The commentary provides a solid look at the movie via a variety of different topics. The discussion covers basic biographies of a few of the participants and we also get a nice combination of nuts and bolts details about the production. Other aspects cover fact about various plot points - both used and discarded - and some fun anecdotes.

Some folks don't care for this type of edited commentary, but I enjoy them because they usually are much tighter and more coherent than "screen-specific" examples. The track for Diamonds works very well and provides a lot of interesting and compelling information about the movie and its creators.

We get seven elements under the banner of Declassified: MI6 Vault. Sean Connery 1971: The BBC Interview fills five minutes, 13 seconds. The actor discusses how he’d changed since he started to play Bond, and also looks at why he returned to the series. He also reflects on other aspects of his life and career. This piece is moderately interesting for historical reasons but it doesn’t tell us much.

For some stunt info, we get the four-minute and 36-second Lesson #007: Close Quarter Combat. Narrated by Guy Hamilton, this looks at the movie’s elevator fight sequence. Another archival piece, this one proves more informative. We see fight rehearsals and other behind the scenes elements used to create the scene. It’s good little featurette.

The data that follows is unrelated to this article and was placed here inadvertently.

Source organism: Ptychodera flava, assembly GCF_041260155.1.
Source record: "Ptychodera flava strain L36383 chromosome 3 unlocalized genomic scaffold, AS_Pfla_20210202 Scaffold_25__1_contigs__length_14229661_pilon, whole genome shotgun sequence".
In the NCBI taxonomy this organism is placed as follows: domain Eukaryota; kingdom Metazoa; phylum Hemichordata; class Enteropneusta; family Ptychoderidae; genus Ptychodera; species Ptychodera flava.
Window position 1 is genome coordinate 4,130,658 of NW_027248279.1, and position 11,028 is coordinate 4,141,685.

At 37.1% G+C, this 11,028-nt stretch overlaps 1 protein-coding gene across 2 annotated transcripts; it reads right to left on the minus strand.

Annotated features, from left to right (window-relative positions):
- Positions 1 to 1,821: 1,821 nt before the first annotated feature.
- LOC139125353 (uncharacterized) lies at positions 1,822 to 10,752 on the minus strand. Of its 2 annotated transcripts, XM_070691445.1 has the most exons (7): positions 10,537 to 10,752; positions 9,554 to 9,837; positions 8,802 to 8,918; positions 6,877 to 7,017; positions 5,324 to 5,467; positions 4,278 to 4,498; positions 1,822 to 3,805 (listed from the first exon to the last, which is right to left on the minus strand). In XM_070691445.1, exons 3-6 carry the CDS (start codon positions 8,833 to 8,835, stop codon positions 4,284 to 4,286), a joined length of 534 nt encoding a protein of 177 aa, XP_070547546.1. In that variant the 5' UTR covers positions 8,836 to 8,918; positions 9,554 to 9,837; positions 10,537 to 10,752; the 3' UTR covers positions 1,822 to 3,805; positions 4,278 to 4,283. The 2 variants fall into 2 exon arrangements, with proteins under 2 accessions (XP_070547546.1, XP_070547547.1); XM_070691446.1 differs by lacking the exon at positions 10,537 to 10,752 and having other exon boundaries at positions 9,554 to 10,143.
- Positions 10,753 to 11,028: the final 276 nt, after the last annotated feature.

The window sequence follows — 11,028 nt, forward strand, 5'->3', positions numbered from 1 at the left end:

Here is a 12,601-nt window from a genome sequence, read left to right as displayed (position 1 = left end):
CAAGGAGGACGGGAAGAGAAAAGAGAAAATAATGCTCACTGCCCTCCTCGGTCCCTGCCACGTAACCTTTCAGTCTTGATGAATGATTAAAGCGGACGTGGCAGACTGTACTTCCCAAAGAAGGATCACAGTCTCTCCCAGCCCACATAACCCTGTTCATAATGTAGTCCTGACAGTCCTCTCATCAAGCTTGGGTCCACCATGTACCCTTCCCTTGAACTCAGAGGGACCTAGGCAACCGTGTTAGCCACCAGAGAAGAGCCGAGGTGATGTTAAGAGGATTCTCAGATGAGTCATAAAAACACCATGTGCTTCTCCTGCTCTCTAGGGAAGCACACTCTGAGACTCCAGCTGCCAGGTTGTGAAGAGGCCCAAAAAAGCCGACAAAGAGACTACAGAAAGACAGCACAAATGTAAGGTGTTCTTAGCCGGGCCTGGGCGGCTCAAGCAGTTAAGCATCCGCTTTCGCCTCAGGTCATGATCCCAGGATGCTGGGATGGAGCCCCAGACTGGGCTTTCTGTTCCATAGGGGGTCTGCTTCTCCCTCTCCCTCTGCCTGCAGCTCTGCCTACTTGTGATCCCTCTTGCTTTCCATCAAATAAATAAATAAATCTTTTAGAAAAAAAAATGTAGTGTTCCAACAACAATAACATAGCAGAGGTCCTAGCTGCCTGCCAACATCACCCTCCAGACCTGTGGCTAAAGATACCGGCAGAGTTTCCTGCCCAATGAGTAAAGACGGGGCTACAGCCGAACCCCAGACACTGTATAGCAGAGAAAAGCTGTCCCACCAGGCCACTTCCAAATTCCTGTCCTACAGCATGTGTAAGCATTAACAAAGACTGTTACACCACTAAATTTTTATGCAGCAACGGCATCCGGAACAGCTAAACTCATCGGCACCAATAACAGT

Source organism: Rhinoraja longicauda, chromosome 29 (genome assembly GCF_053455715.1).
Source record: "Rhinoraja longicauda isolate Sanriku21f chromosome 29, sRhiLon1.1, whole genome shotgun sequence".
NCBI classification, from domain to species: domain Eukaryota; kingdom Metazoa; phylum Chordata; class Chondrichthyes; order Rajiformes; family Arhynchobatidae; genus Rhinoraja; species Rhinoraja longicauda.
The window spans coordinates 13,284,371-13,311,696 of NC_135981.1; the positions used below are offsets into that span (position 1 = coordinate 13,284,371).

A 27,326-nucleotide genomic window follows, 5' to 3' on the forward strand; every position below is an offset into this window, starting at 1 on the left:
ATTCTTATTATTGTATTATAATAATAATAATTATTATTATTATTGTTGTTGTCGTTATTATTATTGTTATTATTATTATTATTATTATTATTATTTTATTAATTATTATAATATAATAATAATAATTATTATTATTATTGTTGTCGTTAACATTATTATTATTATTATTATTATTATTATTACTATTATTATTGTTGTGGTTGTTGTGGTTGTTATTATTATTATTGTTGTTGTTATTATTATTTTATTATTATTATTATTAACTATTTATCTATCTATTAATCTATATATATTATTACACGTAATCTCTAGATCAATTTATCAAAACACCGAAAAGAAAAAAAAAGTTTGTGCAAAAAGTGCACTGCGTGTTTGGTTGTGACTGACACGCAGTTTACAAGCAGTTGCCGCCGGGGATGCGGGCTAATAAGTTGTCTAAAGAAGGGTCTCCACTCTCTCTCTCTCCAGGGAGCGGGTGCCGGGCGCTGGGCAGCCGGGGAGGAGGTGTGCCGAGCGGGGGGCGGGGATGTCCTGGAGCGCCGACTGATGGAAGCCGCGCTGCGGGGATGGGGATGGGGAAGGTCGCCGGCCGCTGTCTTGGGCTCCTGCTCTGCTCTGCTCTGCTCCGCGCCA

More violence shows up in Oil Rig Attack. The two-minute and 22-second featurette offers narration from series producer Michael Wilson. He tells us about an abandoned sequence as we watch clips shot for it. Though too raw to qualify as deleted scenes, these unused tidbits are quite interesting to see.

Called Satellite Test Reel, a one-minute, 55-second clip shows just that. Along with more info from Wilson, we examine the development of the related effects. This involves storyboards, test footage and final film. Similar material appears in the one-minute and 53-second collection of Explosion Tests. Wilson talks about the blasts created for the flick as we watch the various elements. Both segments provide a fine examination of effects circa 1971.

Alternate and Expanded Angles allow us different views of five scenes. We can inspect “Elevator Fight” (2:47, 4 options), “Vegas Car Chase” (4:41, 3 options), “Moonbuggy Chase” (3:15, 1 option), “Bambi & Thumper” (3:26, 1 option), and “Bond Arrives on the Oil Rig” (1:54, 1 option). All offer fun material as they let us check out various portions of the shoot.

Six Deleted Scenes finish this area. These include “Sammy Davis Jr.” (1:07), “Killing Shady Tree” (0:50), “Dinner With Plenty” (1:17), “Plenty Returns…” (0:50), “Through the Alley… Again” 0:59), and “Mr. and Mrs. Jones …In the Bridal Suite” (2:33).

“Davis” is the most interesting since it includes the performer as himself, but the other five are reasonably entertaining as well. None of them stand out as lost treasure, but they’re good to examine.

Heading to Mission Dossier, we begin with Inside Diamonds Are Forever. Hosted by Patrick Macnee, this 30-minute and 40-second feature follows the usual format of these Bonds pieces.